Filed under: General Health — Doc Joe @ 6:34 pm

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October 9, 2008 — The US Department of Health and Human Services (HHS) has issued guidelines regarding the types and amounts of physical activity that provide substantial health benefits for physical activity for individuals 6 years and older. These 2008 Physical Activity Guidelines for Americans are posted online at the HHS Web site. Although primarily targeting policymakers and health professionals, the information in these guidelines may also be useful to interested members of the lay public.

“Along with President Bush, I believe that physical activity should be an essential component of any comprehensive disease prevention and health promotion strategy for Americans,” HHS Secretary Michael O. Leavitt writes in a letter introducing the guidelines. “We know that sedentary behavior contributes to a host of chronic diseases, and regular physical activity is an important component of an overall healthy lifestyle. There is strong evidence that physically active people have better health-related physical fitness and are at lower risk of developing many disabling medical conditions than inactive people.”

Regular physical activity each week, sustained for months and years, can produce long-term health benefits. Strong evidence links regular physical activity with a lower risk for early death, heart disease, stroke, type 2 diabetes, hypertension, hyperlipidemia, metabolic syndrome, colon and breast cancers, and depression. Regular physical activity also promotes prevention of weight gain, weight loss when combined with diet, better cardiorespiratory and muscular fitness, fall prevention, and better cognitive function in older adults.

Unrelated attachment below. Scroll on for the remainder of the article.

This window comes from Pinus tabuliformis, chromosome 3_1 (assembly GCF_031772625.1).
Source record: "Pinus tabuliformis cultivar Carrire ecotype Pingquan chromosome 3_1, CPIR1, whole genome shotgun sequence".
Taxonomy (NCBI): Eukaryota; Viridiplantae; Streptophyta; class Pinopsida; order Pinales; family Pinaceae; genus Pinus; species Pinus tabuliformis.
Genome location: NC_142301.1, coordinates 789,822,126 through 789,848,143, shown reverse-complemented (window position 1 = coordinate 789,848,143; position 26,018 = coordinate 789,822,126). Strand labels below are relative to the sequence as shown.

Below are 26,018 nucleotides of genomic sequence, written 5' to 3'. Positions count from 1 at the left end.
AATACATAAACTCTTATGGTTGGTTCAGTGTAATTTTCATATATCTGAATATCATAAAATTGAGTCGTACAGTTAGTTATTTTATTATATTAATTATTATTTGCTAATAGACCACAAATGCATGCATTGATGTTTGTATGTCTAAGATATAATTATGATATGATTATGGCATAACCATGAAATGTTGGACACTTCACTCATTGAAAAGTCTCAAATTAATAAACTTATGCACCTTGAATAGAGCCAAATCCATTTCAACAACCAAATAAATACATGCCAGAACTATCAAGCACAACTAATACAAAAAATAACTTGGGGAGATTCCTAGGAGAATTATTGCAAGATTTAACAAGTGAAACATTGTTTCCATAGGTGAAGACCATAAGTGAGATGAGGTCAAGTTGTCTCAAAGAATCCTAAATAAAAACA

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October 3, 2008

Further Evidence Supports Vitamin-D-Deficiency Link to CHD

Filed under: General Health,Supplements,Vitamin D — Doc Joe @ 6:36 pm

June 11, 2008 — Further evidence that vitamin-D deficiency may increase the risk of heart disease has come from a new case-control study [1].

The study, published in the June 9, 2008 issue of the Archives of Internal Medicine, found that low levels of 25-dihydroxyvitamin-D (25[OH]D) were associated with a higher risk of myocardial infarction (MI) in a graded manner, even after researchers controlled for factors known to be associated with coronary artery disease.

The authors, led by Dr Edward Giovannucci (Harvard School of Public Health, Boston, MA), note that in most populations studied, the rate of cardiovascular death is elevated at higher latitudes, increases during the winter months, and is lower at high altitudes, a pattern consistent with an adverse effect of low levels of vitamin D, which are more prevalent at higher latitudes, during the winter, and at lower altitudes.

While alternative explanations for these observations are possible, they point out that a variety of plausible biological mechanisms support a role for vitamin D in heart disease. For example, the vitamin-D axis affects vascular smooth-muscle-cell proliferation, inflammation, vascular calcification, the renin-angiotensin system, and blood pressure.